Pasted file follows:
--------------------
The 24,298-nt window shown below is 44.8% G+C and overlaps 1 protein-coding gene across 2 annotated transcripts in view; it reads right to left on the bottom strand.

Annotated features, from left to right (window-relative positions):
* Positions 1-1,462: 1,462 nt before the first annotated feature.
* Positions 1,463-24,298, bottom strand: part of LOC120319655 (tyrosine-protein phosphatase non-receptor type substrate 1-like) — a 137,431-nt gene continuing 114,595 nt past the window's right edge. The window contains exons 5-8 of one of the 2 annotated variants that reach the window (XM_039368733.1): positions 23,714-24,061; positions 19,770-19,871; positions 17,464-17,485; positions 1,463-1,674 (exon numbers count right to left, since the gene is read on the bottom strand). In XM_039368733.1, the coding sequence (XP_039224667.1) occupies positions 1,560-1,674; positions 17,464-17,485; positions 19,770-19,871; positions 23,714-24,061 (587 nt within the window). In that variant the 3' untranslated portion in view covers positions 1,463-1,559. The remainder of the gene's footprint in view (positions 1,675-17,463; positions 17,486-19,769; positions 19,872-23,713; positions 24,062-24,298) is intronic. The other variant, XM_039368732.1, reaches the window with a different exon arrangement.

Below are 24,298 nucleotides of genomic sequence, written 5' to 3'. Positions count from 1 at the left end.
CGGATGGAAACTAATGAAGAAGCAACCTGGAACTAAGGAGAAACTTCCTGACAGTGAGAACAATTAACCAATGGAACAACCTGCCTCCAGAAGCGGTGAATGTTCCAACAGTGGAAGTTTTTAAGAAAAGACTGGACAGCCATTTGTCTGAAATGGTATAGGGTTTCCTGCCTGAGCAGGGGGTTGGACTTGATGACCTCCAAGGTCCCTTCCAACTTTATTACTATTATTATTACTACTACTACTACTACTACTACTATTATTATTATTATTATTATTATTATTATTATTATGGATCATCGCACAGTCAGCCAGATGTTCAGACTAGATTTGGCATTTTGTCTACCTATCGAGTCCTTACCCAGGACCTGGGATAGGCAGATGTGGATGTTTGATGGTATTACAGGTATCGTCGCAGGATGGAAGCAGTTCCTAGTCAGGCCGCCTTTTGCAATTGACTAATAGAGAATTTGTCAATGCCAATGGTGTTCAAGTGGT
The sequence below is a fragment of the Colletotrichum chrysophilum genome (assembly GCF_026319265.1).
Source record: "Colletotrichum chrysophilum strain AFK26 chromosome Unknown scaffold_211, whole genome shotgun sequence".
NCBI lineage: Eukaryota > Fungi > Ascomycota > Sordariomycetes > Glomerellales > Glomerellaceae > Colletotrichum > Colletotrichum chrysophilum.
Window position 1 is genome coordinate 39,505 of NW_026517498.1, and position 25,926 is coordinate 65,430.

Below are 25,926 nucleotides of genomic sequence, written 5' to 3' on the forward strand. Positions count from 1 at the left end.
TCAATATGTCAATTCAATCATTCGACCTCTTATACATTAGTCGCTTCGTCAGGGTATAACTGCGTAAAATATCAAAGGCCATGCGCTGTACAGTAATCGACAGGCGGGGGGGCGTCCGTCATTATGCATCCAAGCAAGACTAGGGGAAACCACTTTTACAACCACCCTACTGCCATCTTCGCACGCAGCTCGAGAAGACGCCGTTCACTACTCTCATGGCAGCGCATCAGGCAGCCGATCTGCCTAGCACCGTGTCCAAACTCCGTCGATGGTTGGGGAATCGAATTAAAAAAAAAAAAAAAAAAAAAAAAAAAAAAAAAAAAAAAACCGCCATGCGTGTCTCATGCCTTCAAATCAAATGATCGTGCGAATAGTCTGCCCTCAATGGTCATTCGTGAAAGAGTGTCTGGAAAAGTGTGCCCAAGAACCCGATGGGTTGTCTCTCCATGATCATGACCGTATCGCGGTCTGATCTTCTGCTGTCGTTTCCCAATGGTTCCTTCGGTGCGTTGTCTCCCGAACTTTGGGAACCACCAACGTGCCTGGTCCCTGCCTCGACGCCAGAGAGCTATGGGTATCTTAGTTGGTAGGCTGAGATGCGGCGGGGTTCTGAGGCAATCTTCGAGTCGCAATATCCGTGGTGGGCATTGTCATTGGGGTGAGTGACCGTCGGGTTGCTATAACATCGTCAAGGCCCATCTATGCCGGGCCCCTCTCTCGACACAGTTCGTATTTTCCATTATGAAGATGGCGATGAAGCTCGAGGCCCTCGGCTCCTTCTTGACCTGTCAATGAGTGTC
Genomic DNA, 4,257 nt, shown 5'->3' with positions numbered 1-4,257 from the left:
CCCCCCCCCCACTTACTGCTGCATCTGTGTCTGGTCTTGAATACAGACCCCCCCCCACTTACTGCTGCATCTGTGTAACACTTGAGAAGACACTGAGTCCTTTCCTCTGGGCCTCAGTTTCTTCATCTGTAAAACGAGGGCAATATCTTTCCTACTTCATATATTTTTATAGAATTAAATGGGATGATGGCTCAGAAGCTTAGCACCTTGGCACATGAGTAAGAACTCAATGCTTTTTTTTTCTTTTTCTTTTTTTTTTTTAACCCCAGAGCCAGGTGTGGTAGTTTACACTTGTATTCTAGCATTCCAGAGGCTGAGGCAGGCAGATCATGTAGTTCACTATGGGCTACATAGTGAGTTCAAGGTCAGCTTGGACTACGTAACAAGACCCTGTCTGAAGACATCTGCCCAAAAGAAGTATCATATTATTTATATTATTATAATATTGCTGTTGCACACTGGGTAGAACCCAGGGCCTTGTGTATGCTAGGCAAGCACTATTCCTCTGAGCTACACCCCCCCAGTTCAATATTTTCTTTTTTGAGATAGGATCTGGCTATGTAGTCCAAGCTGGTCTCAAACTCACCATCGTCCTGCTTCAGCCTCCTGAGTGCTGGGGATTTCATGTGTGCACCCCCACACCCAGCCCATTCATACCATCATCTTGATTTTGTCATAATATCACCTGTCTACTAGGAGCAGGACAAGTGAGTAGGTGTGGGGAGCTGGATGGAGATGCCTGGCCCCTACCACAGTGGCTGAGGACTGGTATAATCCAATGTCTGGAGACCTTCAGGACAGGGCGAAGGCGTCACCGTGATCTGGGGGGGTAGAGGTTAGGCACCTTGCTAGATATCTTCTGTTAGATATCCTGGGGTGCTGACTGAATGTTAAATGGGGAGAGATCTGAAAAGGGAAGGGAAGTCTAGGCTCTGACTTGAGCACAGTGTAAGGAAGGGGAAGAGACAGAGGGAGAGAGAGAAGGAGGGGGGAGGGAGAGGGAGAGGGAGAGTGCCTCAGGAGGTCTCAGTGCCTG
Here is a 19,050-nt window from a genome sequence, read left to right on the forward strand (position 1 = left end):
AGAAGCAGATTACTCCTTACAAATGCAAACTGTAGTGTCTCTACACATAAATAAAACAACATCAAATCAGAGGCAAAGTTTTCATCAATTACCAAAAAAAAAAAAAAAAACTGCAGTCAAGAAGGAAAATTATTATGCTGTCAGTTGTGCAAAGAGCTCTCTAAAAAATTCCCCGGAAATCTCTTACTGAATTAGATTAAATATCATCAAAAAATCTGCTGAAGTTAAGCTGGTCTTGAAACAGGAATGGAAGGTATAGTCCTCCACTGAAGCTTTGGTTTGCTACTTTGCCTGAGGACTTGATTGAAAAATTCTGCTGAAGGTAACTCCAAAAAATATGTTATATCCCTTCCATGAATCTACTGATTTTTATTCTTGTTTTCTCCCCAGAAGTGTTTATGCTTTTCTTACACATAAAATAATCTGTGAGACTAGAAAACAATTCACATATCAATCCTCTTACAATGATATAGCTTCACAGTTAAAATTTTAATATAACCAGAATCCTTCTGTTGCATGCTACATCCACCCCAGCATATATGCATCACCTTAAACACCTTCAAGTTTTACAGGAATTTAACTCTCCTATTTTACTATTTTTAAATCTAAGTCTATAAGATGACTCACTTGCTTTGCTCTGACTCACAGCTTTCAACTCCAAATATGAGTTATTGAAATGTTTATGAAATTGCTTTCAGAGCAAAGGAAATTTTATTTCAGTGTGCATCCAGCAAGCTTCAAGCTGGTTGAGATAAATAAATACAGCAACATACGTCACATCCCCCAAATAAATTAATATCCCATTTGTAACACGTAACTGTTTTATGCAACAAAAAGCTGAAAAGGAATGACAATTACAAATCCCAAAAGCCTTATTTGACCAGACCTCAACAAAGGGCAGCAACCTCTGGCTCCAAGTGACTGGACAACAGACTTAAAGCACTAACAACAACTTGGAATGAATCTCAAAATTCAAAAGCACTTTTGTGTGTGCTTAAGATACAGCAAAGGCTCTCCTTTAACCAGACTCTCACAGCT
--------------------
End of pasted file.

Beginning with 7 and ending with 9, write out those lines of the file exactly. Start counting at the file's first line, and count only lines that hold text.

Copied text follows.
The sequence below is a fragment of the Colletotrichum chrysophilum genome (assembly GCF_026319265.1).
Source record: "Colletotrichum chrysophilum strain AFK26 chromosome Unknown scaffold_211, whole genome shotgun sequence".
NCBI lineage: Eukaryota > Fungi > Ascomycota > Sordariomycetes > Glomerellales > Glomerellaceae > Colletotrichum > Colletotrichum chrysophilum.